iDoña Rosa. Behind one counter at Doña Rosa are racks and racks of freshly baked pan dulce, the pink-frosted conchas, the gingery puercitos and the crunchy, sugar-glazed orejas. Near another is a sort of superheated turntable on which lumps of dough bubble and bake into fresh tortillas. Taquitos fry. Shrimp steam. Thick chocolate burbles happily in a heated vat. The air outside is perfumed with the smoke from grilling carne asada, which is chopped and folded into tacos, stuffed into gorditas, or layered onto huaraches with great rivulets of Mexican crema and cheese. The Doña Rosa burrito is a majestic creature, a stretchy tortilla stuffed with rice, black beans, avocado and an oozing, orange mass of beef fried in chorizo grease, the sort of burrito that will coat your teeth for a week and live in your insides like a frisky pet. 577 S. Arroyo Parkway, Pasadena, (626) 449-2999. Open Mon.–Sat. 8 a.m.–mid., Sun. 6 a.m.–11 p.m. Wine, beer and margaritas. Lot parking. AE, MC, V. Lunch or dinner for two, food only, $10–$15. Mexican. JG ¢ * H

iRestaurant Halie. This is a meat-and-potatoes menu, literally and figuratively. The lamb loin is an astonishingly good hunk of meat: tender, deeply flavorful, usually delicious. The charred-rare rib-eye may have been ordered rare and delivered closer to medium, but who cares? The flavor and juiciness transcend that. And the pork chop, if anything, is even more delicious: big, sweet pork flavor and succulence. Never mind that the accompaniments are sometimes indifferently cooked and heaped on the plates — the meats are extraordinary. 1030 E. Green St., Pasadena, (626) 440-7067. Lunch 11:30 a.m.–2 p.m., dinner 6–10 p.m. Tues.–Sun. Full bar. Takeout. Valet parking. Entrées $15–$32. AE, D, DC, MC, V. American. MH $$ *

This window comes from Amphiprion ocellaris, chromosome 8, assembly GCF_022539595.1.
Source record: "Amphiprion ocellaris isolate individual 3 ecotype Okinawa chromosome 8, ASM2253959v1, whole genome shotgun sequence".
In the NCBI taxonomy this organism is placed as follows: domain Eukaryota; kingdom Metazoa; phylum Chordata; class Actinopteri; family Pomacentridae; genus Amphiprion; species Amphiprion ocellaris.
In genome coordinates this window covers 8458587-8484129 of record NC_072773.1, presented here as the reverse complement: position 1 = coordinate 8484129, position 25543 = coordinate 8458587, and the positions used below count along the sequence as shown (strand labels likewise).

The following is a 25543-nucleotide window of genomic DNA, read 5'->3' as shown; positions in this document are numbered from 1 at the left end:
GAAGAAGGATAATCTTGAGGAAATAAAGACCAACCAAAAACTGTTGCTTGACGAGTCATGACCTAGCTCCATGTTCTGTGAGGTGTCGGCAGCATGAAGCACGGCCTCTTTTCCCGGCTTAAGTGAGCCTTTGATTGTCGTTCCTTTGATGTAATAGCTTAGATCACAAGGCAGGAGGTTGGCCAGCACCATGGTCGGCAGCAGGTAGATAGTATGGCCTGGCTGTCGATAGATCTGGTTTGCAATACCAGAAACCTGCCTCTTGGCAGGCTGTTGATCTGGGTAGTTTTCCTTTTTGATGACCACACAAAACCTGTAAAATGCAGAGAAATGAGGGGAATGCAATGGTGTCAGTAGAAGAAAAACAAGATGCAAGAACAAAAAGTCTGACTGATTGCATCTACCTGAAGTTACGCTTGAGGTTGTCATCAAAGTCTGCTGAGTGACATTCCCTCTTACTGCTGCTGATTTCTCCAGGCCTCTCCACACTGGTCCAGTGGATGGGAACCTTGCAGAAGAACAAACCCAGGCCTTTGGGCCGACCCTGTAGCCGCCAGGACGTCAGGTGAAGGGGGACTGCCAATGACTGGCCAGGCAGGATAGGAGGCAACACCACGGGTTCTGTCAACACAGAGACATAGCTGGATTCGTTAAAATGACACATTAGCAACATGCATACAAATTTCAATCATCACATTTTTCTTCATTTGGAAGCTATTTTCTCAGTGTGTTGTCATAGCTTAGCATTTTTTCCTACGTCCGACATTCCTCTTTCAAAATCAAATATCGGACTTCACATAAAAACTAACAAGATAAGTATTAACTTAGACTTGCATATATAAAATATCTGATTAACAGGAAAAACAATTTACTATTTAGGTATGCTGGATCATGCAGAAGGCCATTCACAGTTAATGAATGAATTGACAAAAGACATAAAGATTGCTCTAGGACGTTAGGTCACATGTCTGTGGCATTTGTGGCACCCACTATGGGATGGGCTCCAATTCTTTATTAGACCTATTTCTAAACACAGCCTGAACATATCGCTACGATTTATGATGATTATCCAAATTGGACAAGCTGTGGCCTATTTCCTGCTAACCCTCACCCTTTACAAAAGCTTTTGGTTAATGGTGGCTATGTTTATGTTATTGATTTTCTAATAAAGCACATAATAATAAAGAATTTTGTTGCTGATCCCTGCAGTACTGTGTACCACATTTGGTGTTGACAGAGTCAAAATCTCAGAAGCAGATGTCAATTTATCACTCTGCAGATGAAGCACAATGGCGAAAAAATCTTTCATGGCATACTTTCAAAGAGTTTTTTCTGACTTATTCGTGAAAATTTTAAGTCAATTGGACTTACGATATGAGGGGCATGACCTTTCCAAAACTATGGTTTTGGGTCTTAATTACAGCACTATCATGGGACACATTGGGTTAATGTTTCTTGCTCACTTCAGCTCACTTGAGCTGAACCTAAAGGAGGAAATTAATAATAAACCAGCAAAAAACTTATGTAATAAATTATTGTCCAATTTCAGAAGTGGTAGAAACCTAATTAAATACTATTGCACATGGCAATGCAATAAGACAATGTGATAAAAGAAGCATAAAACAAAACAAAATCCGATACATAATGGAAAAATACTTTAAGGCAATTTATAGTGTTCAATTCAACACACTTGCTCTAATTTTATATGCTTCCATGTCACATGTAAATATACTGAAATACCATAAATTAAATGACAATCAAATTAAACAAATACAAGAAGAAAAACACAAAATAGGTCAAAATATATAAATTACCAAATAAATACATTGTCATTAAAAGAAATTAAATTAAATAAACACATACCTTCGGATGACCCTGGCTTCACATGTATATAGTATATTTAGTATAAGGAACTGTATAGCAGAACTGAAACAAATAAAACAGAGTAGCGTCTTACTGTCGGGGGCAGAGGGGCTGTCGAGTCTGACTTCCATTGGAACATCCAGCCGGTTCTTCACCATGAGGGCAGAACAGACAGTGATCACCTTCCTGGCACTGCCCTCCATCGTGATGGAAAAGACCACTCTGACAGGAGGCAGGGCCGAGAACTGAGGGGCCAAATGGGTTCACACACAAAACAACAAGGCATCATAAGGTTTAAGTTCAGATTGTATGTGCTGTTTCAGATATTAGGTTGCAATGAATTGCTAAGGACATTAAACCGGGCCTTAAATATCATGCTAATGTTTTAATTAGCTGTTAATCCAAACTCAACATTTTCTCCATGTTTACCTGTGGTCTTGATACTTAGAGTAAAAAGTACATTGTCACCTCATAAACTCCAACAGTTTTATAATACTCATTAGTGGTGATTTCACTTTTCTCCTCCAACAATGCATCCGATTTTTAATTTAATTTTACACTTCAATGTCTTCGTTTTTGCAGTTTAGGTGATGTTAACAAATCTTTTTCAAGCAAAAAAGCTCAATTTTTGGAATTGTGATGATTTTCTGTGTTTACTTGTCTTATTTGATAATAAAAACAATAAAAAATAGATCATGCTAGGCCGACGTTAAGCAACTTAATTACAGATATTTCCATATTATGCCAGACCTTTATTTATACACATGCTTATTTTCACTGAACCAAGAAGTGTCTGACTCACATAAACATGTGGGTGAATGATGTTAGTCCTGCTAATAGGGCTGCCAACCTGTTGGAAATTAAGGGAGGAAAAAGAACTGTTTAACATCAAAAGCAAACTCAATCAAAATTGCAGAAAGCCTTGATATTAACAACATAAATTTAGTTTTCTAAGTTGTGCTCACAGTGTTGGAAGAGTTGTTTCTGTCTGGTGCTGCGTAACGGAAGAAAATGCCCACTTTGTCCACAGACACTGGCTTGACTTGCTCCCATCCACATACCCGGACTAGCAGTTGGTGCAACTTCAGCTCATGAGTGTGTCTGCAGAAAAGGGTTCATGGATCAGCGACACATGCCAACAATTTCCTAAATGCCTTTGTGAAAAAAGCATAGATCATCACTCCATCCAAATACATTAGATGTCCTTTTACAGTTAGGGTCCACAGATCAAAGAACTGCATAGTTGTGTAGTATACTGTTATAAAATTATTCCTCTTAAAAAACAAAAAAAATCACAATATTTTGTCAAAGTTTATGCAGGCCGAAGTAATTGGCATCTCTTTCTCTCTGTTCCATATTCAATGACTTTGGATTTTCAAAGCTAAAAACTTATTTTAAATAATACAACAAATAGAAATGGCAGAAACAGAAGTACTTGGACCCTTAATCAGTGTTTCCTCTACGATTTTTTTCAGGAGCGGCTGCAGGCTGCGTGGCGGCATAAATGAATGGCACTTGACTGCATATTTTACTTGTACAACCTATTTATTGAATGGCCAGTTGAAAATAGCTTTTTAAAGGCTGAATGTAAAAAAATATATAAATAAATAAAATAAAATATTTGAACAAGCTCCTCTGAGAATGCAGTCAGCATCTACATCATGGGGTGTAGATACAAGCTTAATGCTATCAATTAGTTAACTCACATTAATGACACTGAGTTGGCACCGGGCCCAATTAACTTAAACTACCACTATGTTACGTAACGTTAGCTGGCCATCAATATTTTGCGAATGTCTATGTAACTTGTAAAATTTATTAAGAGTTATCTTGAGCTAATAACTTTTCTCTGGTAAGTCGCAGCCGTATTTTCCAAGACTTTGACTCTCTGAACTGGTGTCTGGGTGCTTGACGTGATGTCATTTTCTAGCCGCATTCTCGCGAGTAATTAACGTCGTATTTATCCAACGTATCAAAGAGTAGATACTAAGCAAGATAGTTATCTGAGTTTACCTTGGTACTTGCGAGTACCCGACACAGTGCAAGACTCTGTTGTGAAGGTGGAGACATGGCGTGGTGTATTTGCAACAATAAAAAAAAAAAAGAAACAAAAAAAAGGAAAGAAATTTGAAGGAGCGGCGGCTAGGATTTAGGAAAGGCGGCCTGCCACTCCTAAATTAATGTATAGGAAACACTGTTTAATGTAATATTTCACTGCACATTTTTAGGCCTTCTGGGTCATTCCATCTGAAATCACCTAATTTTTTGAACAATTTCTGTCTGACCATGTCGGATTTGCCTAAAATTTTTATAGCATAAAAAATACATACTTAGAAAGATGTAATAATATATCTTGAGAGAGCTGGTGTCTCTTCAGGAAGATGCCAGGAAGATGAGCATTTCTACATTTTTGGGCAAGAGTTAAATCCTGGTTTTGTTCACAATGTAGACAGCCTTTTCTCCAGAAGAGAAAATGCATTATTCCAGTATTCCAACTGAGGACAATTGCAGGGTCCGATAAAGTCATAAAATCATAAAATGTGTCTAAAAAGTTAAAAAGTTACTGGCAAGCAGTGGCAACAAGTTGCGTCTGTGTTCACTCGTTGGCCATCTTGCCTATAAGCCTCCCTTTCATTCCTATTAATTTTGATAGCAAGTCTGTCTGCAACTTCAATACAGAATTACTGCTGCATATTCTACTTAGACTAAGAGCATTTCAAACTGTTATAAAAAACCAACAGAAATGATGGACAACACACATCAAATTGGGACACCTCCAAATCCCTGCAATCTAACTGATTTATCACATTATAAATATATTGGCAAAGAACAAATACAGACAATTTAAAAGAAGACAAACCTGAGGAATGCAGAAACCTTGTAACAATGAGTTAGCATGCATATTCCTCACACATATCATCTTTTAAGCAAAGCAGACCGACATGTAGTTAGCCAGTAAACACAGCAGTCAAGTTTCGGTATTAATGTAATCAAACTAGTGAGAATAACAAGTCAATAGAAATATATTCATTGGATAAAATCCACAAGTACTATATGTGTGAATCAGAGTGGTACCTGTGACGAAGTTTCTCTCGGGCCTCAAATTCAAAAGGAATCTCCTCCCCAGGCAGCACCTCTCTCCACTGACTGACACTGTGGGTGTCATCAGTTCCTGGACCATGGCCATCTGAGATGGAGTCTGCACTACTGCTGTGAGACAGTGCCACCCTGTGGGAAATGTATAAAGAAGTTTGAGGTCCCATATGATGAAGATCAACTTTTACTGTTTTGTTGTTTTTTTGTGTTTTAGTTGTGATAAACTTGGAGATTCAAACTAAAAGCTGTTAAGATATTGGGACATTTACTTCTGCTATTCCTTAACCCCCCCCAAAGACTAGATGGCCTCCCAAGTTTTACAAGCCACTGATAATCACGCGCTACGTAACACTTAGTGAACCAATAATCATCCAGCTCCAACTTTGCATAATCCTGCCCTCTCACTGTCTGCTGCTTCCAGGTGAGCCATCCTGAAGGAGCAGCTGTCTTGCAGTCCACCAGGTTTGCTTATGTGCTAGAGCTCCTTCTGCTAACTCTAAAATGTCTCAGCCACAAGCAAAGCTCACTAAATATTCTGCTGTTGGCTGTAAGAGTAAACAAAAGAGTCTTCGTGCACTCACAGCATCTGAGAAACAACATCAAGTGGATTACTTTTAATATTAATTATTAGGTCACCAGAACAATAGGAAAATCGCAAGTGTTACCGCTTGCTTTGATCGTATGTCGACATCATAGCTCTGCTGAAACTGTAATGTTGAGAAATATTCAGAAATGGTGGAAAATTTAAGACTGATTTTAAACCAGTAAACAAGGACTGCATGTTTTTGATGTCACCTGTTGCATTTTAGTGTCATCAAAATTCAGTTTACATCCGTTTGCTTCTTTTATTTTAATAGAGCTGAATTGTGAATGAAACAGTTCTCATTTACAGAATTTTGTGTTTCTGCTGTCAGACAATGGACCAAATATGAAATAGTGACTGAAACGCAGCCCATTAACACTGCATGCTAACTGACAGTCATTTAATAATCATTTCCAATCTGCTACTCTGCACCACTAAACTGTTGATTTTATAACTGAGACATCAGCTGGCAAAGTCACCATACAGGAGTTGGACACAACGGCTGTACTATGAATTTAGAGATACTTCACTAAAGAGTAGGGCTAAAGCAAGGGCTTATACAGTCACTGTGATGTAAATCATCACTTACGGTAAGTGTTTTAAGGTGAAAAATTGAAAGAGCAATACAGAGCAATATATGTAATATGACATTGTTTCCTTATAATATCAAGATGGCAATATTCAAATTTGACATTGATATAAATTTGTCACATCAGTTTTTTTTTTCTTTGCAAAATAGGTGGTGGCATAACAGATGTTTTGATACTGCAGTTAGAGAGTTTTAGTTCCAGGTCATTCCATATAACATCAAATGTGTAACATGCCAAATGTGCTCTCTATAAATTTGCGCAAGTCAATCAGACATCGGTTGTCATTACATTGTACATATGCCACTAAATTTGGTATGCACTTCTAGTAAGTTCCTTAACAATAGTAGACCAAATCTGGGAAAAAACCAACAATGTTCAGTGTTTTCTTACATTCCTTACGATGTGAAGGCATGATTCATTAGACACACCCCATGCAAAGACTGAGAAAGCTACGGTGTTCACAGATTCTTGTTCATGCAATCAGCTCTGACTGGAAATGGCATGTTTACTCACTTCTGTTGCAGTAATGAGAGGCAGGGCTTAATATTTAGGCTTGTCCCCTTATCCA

iStroh’s Gourmet. Since its inception, Stroh’s (a small corner shop on Abbot Kinney) has had a following. In addition to the cheese case, a cold case of drinks (including large glass bottles of Badoit water, which are rare here and price-controlled in France) and a small selection of high-priced, premium groceries (chestnut honey, organic coffee, rustic pasta, anchovy paste, that sort of thing), there’s a third refrigerated case, displaying a large array of big, shaggy sandwiches, all freshly made and wantonly stacked in preparation for the hungry hordes — who do indeed come. 1239 Abbot Kinney Blvd., Venice, (310) 450-5119. Breakfast, lunch and dinner Mon.–Sat. 7:30 a.m.–7 p.m., Sun. 9 a.m.–6 p.m. Sandwiches $6.44 each. No alcohol. Takeout. Lot parking. AE, MC, V. Sandwiches. MH $ *

LA Weekly